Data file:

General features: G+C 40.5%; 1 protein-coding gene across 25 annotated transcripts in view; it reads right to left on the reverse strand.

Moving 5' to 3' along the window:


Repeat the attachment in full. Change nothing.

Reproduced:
General features: G+C 40.5%; 1 protein-coding gene across 25 annotated transcripts in view; it reads right to left on the reverse strand.

Moving 5' to 3' along the window: